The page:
Garry Watson, chef proprietor of Gordon’s Restaurant in Inverkeilor, gives celeriac a starring role in velvety smooth soup
In my restaurant I am constantly receiving compliments for our velouté course – a French term for a velvety smooth puree soup, silky smooth texture and packed full of flavour.
We serve it as a small intermediate between starter and main course. However, a large bowl of warming velouté is the best comfort food on a cold autumn day.
One of my favourite flavours is celeriac, one of the most underrated autumnal vegetables and often also overlooked as it’s not the prettiest of vegetables.
But the flavour is amazing, combining a slight celery and aniseed flavour with a versatile creamy texture.
For the velouté heat 25g of butter in a large sauce pan and fry with 1 finely chopped onion and 50g of chopped streaky bacon until soft. Add 2 cloves of crushed garlic, the white part only of one chopped leek, 1 stick of peeled and chopped celery and fry for a further minute.
Then add 800g of peeled and chopped celeriac. Pour in 1 litre of chicken stock, boil and simmer for 20 mins or until celeriac is tender. While still hot carefully blend to a fine puree (I use a quality liquidiser) then add 200ml double cream, 50g butter and blend again until silky smooth. Season with salt and pepper to taste.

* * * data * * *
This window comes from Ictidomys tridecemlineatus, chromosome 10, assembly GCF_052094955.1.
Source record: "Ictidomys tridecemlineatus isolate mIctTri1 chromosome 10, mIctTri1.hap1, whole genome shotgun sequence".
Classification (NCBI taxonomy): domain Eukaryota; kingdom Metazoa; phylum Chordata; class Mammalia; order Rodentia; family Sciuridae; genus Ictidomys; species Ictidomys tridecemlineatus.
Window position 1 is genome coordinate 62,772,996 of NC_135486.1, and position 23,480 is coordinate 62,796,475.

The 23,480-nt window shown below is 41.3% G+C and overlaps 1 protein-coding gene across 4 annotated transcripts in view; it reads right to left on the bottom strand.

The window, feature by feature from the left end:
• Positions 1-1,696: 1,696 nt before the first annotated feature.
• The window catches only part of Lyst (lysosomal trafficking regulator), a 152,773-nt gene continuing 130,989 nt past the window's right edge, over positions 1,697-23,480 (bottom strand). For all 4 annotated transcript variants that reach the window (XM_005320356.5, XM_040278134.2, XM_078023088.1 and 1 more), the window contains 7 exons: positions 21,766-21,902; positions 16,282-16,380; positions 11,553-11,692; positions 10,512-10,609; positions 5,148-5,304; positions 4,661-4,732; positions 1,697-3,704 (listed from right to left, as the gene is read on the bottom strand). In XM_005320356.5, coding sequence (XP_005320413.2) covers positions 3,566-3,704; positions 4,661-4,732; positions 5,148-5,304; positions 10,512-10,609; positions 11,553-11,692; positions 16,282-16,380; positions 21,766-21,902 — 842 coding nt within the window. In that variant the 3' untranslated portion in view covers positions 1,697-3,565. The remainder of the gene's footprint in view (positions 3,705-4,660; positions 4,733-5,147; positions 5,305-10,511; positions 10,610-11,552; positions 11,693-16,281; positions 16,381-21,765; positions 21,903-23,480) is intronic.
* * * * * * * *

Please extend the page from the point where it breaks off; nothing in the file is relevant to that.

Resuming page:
For garnish fry 4 rashers of pancetta until crisp then set aside. Peel and cut fine julienne (thin strips) of 50g celeriac and stir fry in butter for 2 minutes, drain on kitchen paper, then place a pile in the centre of a soup plate and ladle velouté around. Crumble the crispy pancetta over, sprinkle some finely chopped chives and finish with a few swirls of rapeseed oil and double cream.
Make a lunch supper meal out of soup by serving along with my blue cheese and walnut toastie.
In a hot, dry, nonstick pan, toast 50g of chopped walnuts and set aside to cool. Mash 250g Arran Blue cheese (rind removed) along with 1 tablespoon chopped sage and walnuts then divide mixture between 8 slices of bloomer to make 4 sandwiches. Butter the outside of the sandwiches and fry both sides in a non-stick pan until golden brown and the cheese has melted. Cut into fat fingers, then serve with the velouté.
Chef’s tip: If you’re not keen on blue cheese, simply replace with your favourite cheese. Brie or a nippy cheddar also work really well.